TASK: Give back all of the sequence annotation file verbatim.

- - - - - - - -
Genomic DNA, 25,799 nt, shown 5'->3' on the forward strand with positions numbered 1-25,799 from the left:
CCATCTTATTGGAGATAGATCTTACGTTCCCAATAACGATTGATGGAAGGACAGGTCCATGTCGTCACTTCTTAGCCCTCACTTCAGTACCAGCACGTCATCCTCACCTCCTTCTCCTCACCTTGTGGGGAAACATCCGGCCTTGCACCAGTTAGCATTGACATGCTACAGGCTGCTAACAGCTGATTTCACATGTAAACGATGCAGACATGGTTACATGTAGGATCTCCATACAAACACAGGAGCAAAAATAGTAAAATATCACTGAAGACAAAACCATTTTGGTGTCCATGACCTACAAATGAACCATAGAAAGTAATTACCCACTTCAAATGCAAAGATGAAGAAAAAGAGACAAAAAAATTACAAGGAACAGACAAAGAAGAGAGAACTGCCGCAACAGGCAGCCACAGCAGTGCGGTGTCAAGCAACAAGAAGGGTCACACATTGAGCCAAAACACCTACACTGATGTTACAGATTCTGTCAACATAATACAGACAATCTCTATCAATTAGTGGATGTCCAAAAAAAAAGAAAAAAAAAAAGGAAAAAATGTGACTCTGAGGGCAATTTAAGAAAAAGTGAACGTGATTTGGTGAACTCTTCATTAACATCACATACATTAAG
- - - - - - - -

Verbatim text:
Genomic DNA, 25,799 nt, shown 5'->3' on the forward strand with positions numbered 1-25,799 from the left:
CCATCTTATTGGAGATAGATCTTACGTTCCCAATAACGATTGATGGAAGGACAGGTCCATGTCGTCACTTCTTAGCCCTCACTTCAGTACCAGCACGTCATCCTCACCTCCTTCTCCTCACCTTGTGGGGAAACATCCGGCCTTGCACCAGTTAGCATTGACATGCTACAGGCTGCTAACAGCTGATTTCACATGTAAACGATGCAGACATGGTTACATGTAGGATCTCCATACAAACACAGGAGCAAAAATAGTAAAATATCACTGAAGACAAAACCATTTTGGTGTCCATGACCTACAAATGAACCATAGAAAGTAATTACCCACTTCAAATGCAAAGATGAAGAAAAAGAGACAAAAAAATTACAAGGAACAGACAAAGAAGAGAGAACTGCCGCAACAGGCAGCCACAGCAGTGCGGTGTCAAGCAACAAGAAGGGTCACACATTGAGCCAAAACACCTACACTGATGTTACAGATTCTGTCAACATAATACAGACAATCTCTATCAATTAGTGGATGTCCAAAAAAAAAGAAAAAAAAAAAGGAAAAAATGTGACTCTGAGGGCAATTTAAGAAAAAGTGAACGTGATTTGGTGAACTCTTCATTAACATCACATACATTAAG